With all this wealth of Nature which, either in the form of gentlemen's parks or soil dedicated to agriculture, flourishes around, Marlow was inhabited (I hope it is altered now) by a very poor population. The women are lacemakers, and lose their health by sedentary labour, for which they were very ill paid. The Poor-laws ground to the dust not only the paupers, but those who had risen just above that state, and were obliged to pay poor-rates. The changes produced by peace following a long war, and a bad harvest, brought with them the most heart-rending evils to the poor. Shelley afforded what alleviation he could. In the winter, while bringing out his poem, he had a severe attack of ophthalmia, caught while visiting the poor cottages. I mention these things,--for this minute and active sympathy with his fellow-creatures gives a thousandfold interest to his speculations, and stamps with reality his pleadings for the human race.

Eugenean Hills
The Eugenean Hills

Whenever Shelley could, he composed in the open air. The terraces of the Villa Cappuccini at Este and the Baths of Caracalla were the birthplace of Prometheus. The Cenci was written on the roof of the Villa Valsovano at Leghorn. The Cascine of Florence, the pine-woods near Pisa, the lawns above San Guiliano, and the summits of the Euganean Hills, witnessed the creation of his loveliest lyrics; and his last great poem, the Triumph of Life, was transferred to paper in his boat upon the Bay of Spezia.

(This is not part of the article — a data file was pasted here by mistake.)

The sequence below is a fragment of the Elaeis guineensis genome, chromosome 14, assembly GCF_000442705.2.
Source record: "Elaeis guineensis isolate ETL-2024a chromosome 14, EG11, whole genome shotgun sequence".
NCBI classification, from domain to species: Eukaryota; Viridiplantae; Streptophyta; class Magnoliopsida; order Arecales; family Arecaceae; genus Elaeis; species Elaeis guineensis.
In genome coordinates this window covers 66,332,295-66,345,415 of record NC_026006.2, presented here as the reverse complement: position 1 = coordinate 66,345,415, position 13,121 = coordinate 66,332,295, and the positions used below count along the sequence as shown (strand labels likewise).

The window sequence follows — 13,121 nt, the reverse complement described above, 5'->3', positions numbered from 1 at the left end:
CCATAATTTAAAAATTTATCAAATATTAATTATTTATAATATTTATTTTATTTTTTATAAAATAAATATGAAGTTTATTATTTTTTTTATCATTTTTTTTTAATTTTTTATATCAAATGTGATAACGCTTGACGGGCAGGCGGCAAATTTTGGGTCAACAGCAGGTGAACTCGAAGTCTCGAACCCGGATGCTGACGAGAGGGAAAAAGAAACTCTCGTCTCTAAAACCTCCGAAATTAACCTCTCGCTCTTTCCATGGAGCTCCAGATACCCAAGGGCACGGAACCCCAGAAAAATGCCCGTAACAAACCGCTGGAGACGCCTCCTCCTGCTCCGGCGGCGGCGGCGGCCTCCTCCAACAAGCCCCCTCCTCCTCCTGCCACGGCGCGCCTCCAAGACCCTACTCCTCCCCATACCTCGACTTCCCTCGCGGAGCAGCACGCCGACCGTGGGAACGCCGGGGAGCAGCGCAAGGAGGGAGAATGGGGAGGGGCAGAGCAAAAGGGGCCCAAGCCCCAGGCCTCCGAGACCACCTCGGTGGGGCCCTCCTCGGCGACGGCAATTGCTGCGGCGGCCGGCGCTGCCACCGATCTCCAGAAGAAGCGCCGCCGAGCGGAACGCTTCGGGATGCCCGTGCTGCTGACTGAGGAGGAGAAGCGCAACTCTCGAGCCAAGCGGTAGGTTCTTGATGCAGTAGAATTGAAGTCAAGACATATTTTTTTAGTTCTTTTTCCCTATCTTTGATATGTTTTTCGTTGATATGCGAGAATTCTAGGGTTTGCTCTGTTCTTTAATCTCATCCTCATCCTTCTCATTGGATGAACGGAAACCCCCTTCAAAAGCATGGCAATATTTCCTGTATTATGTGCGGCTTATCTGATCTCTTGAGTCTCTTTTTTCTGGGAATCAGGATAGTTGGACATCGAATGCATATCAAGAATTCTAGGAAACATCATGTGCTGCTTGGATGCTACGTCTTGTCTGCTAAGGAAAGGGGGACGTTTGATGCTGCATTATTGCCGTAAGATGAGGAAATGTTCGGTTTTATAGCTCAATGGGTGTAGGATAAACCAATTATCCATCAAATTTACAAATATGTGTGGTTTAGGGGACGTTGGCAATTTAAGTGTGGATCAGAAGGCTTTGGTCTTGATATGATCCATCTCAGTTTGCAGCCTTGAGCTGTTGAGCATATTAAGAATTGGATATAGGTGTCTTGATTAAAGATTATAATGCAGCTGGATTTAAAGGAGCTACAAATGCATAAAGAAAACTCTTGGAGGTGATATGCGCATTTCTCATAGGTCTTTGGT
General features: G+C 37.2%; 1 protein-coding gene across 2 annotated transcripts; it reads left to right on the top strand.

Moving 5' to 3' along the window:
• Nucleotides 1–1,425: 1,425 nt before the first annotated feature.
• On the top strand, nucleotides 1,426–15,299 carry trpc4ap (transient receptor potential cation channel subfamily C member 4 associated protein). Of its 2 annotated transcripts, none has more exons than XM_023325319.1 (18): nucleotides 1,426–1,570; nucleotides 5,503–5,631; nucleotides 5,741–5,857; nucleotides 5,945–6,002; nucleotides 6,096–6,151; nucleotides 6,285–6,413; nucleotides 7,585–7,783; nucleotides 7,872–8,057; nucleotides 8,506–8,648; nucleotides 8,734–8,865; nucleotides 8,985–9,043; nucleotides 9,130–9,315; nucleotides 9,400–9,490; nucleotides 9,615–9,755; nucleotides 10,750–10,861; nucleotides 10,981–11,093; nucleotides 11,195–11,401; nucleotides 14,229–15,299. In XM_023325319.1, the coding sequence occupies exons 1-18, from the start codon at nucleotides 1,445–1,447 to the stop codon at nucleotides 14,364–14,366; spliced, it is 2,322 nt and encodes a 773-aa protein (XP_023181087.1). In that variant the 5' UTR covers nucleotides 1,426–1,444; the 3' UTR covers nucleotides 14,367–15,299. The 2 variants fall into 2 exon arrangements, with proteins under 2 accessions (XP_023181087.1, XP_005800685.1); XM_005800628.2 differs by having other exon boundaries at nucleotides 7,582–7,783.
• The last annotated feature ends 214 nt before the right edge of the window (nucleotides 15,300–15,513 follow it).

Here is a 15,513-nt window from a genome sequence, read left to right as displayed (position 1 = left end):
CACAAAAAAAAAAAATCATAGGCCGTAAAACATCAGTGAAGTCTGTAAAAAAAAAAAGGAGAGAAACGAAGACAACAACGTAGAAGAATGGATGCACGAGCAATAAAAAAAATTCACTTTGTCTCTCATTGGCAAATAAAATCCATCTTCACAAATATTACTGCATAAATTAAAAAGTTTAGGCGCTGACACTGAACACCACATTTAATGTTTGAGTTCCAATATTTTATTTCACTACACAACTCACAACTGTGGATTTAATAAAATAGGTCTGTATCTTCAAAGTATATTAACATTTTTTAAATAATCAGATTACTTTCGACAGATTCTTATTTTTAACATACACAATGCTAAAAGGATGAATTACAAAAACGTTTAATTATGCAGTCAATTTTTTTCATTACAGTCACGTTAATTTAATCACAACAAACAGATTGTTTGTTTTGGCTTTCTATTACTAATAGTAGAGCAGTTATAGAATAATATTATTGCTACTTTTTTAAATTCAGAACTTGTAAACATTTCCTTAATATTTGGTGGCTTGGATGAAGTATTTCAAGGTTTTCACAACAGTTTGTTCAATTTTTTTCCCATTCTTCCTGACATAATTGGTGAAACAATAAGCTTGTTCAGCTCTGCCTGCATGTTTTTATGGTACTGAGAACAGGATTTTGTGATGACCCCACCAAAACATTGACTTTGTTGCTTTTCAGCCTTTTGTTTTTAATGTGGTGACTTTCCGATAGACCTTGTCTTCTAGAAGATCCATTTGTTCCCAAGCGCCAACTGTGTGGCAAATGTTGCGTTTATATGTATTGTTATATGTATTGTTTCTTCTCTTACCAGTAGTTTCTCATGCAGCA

Gulf of Spezia 1884 by Henry Roderick Newman

If Alastor had expressed one side of Shelley's nature, his devotion to Ideal Beauty, Laon and Cythna was in a far profounder sense representative of its author. All his previous experiences and all his aspirations - his passionate belief in friendship, his principle of the equality of women with men, his demand for bloodless revolution, his confidence in eloquence and reason to move nations, his doctrine of free love, his vegetarianism, his hatred of religious intolerance and tyranny - are blent together and concentrated in the glowing cantos of this wonderful romance.

The hero, Laon, is himself idealized, the self which he imagined when he undertook his Irish campaign. The heroine, Cythna, is the helpmate he had always dreamed, the woman exquisitely feminine, yet capable of being fired with male enthusiasms, and of grappling the real problems of our nature with a man's firm grasp.

Zeus and Hera
Zeus and Hera on Mount Ida by Andreas Lens
Greek Gods who committed incest

In the first edition of the poem he made Laon and Cythna brother and sister, not because he believed in the desirability of incest, but because he wished to throw a glove down to society, and to attack the intolerance of custom in its stronghold. In the preface, he tells us that it was his purpose to kindle in the bosoms of his readers "a virtuous enthusiasm for those doctrines of liberty and justice, that faith and hope in something good, which neither violence nor misrepresentation, nor prejudice, can ever wholly extinguish among mankind;" to illustrate "the growth and progress of individual mind aspiring after excellence, and devoted to the love of mankind;" and to celebrate Love "as the sole law which should govern the moral world."